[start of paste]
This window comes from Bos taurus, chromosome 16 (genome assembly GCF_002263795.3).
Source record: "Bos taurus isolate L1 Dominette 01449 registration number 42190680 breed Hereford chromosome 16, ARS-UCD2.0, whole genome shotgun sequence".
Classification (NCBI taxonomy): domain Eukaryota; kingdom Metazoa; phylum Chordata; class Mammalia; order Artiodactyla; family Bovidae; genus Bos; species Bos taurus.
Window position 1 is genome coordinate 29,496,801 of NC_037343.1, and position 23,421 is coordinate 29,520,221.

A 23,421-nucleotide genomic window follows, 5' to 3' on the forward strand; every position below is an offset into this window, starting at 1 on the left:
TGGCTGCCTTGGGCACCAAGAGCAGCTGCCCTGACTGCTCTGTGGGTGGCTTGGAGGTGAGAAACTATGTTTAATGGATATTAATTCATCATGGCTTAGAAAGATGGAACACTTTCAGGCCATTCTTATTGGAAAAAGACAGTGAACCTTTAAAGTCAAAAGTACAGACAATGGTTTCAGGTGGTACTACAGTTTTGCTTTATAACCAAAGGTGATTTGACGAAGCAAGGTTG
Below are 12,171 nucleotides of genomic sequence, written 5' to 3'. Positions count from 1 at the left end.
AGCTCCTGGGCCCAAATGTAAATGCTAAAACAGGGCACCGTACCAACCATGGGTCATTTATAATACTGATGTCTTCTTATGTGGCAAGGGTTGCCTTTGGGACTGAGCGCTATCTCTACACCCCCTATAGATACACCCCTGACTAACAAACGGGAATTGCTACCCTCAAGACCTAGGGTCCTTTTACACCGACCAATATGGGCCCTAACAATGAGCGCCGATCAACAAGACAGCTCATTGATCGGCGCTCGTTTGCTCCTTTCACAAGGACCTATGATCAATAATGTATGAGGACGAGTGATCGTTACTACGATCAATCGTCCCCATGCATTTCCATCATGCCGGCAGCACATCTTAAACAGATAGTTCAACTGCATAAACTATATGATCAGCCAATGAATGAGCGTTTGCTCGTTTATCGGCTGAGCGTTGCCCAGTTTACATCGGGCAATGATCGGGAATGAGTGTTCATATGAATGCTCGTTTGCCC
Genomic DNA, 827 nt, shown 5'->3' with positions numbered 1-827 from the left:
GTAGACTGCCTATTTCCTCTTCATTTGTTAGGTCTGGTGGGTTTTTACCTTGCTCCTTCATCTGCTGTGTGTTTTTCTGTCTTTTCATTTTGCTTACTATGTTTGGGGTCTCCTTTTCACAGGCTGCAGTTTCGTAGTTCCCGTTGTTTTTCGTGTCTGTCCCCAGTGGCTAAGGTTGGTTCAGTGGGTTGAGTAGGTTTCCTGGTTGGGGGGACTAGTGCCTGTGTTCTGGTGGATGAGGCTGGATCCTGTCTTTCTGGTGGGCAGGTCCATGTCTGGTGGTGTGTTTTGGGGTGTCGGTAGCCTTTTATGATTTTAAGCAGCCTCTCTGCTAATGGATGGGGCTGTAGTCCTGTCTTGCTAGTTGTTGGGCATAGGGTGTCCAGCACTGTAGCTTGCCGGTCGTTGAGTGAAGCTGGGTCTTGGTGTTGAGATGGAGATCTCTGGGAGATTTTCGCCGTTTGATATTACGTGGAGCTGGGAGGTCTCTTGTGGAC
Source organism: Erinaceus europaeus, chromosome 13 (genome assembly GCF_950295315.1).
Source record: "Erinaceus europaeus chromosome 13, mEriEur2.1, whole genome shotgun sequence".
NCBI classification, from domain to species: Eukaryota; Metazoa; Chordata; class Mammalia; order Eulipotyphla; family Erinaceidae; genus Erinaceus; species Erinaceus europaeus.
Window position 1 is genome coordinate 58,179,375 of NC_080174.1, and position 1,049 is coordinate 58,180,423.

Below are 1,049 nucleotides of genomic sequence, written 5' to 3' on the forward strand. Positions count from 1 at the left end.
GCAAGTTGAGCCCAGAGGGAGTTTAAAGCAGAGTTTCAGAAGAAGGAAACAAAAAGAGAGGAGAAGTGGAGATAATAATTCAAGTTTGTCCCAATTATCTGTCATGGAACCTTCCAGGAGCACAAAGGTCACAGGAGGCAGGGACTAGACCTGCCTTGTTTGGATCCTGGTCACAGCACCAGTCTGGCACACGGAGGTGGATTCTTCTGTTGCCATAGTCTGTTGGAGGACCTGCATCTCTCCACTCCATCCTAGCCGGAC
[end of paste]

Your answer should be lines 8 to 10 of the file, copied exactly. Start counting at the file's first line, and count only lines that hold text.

AGCTCCTGGGCCCAAATGTAAATGCTAAAACAGGGCACCGTACCAACCATGGGTCATTTATAATACTGATGTCTTCTTATGTGGCAAGGGTTGCCTTTGGGACTGAGCGCTATCTCTACACCCCCTATAGATACACCCCTGACTAACAAACGGGAATTGCTACCCTCAAGACCTAGGGTCCTTTTACACCGACCAATATGGGCCCTAACAATGAGCGCCGATCAACAAGACAGCTCATTGATCGGCGCTCGTTTGCTCCTTTCACAAGGACCTATGATCAATAATGTATGAGGACGAGTGATCGTTACTACGATCAATCGTCCCCATGCATTTCCATCATGCCGGCAGCACATCTTAAACAGATAGTTCAACTGCATAAACTATATGATCAGCCAATGAATGAGCGTTTGCTCGTTTATCGGCTGAGCGTTGCCCAGTTTACATCGGGCAATGATCGGGAATGAGTGTTCATATGAATGCTCGTTTGCCC
Genomic DNA, 827 nt, shown 5'->3' with positions numbered 1-827 from the left:
GTAGACTGCCTATTTCCTCTTCATTTGTTAGGTCTGGTGGGTTTTTACCTTGCTCCTTCATCTGCTGTGTGTTTTTCTGTCTTTTCATTTTGCTTACTATGTTTGGGGTCTCCTTTTCACAGGCTGCAGTTTCGTAGTTCCCGTTGTTTTTCGTGTCTGTCCCCAGTGGCTAAGGTTGGTTCAGTGGGTTGAGTAGGTTTCCTGGTTGGGGGGACTAGTGCCTGTGTTCTGGTGGATGAGGCTGGATCCTGTCTTTCTGGTGGGCAGGTCCATGTCTGGTGGTGTGTTTTGGGGTGTCGGTAGCCTTTTATGATTTTAAGCAGCCTCTCTGCTAATGGATGGGGCTGTAGTCCTGTCTTGCTAGTTGTTGGGCATAGGGTGTCCAGCACTGTAGCTTGCCGGTCGTTGAGTGAAGCTGGGTCTTGGTGTTGAGATGGAGATCTCTGGGAGATTTTCGCCGTTTGATATTACGTGGAGCTGGGAGGTCTCTTGTGGAC